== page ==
PARADISE VALLEY, Ariz. (AP) -- Major League Baseball owners and the players' union remain at work on drafting a rule that would ban home-plate collisions.
MLB Chief Operating Officer Rob Manfred said Thursday that owners ''fully expect'' to have a rule in place, hopefully this season, but that talks are ongoing.
Joe Torre, MLB's executive vice president for baseball operations, said that the rule, in essence, will ''make sure a baserunner can't purposely bowl over'' a catcher.
Torre says the mentality of runners rounding third and wanting to score at any cost will have to change.
''There's going to be some inadvertent contact that you're not going to be able to avoid,'' Torre said, ''only because the catcher has to go catch the ball.''
Players' association Tony Clark anticipates approval of the rule for this season.
A former catcher, manager and broadcaster, Torre said he was approached about a possible rule change in 2011 by San Francisco manager Bruce Bochy after Giants catcher Buster Posey sustained a severe, season-ending ankle injury in a home-plate collision.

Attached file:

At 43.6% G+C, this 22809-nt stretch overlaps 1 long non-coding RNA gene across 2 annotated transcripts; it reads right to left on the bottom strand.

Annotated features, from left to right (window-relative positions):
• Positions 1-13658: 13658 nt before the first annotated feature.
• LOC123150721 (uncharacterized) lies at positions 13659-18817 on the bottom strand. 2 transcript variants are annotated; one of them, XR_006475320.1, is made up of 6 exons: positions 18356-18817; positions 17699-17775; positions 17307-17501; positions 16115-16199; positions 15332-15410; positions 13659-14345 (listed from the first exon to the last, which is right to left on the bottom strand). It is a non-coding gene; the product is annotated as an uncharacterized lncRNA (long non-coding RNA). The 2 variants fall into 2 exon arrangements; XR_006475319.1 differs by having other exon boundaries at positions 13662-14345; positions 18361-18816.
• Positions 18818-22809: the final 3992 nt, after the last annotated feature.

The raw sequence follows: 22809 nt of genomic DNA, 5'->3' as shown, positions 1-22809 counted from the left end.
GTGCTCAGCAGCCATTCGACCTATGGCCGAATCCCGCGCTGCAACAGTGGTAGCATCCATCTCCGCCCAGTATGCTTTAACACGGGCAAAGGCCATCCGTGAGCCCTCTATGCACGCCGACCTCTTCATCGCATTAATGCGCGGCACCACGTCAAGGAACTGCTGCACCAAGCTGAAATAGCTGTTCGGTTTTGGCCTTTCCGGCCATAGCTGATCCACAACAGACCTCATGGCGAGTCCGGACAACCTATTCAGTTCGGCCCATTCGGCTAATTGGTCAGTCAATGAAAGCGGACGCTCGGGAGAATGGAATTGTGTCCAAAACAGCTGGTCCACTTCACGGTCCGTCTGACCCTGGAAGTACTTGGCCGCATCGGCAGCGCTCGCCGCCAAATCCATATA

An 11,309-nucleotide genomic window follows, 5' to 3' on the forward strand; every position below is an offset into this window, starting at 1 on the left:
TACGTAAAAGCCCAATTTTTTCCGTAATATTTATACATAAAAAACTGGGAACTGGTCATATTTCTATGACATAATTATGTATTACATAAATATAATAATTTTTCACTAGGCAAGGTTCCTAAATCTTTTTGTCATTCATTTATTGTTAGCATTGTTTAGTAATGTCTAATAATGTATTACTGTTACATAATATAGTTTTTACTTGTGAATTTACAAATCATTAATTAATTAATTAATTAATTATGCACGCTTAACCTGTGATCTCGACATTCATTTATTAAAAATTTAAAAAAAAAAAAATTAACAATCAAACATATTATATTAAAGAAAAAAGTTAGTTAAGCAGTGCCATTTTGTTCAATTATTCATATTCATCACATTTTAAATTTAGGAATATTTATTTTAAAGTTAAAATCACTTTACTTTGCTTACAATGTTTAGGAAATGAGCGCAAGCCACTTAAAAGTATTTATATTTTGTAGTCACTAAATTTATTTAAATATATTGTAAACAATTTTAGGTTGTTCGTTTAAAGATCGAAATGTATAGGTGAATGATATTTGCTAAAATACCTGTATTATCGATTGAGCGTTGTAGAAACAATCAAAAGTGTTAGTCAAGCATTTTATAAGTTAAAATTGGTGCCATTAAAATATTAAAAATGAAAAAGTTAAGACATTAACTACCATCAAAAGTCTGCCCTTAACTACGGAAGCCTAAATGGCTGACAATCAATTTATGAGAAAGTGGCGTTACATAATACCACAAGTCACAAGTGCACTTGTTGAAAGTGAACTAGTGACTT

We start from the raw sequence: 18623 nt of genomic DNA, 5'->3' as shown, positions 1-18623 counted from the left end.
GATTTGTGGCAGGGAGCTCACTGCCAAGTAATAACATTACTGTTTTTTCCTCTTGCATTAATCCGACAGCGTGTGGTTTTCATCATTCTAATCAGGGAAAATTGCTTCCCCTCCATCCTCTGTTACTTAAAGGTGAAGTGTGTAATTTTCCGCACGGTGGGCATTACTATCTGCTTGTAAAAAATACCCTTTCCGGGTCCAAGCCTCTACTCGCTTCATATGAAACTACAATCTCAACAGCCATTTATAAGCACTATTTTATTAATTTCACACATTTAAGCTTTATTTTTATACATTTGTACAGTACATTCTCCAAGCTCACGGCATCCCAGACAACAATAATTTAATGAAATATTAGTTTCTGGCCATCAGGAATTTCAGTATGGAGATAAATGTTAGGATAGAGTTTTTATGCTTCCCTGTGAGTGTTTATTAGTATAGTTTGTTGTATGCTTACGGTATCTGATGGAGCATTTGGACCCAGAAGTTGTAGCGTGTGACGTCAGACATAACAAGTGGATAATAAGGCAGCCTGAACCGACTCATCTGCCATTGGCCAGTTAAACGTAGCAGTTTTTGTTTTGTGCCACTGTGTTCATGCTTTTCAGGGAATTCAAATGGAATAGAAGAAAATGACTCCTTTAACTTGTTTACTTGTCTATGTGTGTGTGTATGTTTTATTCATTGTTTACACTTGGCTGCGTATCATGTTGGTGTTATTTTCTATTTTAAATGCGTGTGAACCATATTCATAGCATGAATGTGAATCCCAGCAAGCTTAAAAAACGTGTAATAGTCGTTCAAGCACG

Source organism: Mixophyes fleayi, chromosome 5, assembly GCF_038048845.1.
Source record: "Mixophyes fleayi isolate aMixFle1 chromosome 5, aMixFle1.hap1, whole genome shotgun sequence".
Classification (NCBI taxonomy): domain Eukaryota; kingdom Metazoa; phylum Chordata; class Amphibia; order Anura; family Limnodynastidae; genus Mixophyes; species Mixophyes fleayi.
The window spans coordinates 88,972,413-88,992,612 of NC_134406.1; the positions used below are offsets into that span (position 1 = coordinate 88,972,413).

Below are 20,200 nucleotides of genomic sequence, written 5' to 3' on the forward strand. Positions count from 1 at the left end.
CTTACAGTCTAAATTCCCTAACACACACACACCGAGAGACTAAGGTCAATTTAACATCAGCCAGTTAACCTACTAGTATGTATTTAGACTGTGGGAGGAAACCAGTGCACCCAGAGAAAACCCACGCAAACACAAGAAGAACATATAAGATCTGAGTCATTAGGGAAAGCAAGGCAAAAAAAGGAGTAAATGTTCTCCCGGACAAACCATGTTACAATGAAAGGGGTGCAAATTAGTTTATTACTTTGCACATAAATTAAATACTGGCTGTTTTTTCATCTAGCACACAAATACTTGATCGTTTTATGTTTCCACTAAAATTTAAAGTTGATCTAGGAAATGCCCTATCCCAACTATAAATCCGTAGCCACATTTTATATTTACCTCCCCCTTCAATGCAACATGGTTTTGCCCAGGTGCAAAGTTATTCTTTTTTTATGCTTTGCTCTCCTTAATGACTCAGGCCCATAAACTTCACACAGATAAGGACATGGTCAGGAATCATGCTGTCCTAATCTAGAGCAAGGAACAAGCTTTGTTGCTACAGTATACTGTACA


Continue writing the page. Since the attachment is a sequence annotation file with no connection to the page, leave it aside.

''I talked to Bruce Bochy because he was very concerned,'' Torre said. ''At the time, I said anything that makes sense I'll look at it, but I really didn't see anything that made sense to make sure it doesn't affect our game in a negative manner.''
But as time passed and more injuries occurred, the idea of a rule change grew more plausible, Torre said.
''We've had minor league injuries,'' he said. ''I've had letters from parents about what happened to their youngsters.''
Torre spoke with a series of managers, including St. Louis' Mike Matheny, a former catcher.
''We all know he had to give up the playing part of it because of the concussions, the number he sustained,'' Torre said. ''There's an 18-month period of his life that he can't recollect. You have to pay attention to that.''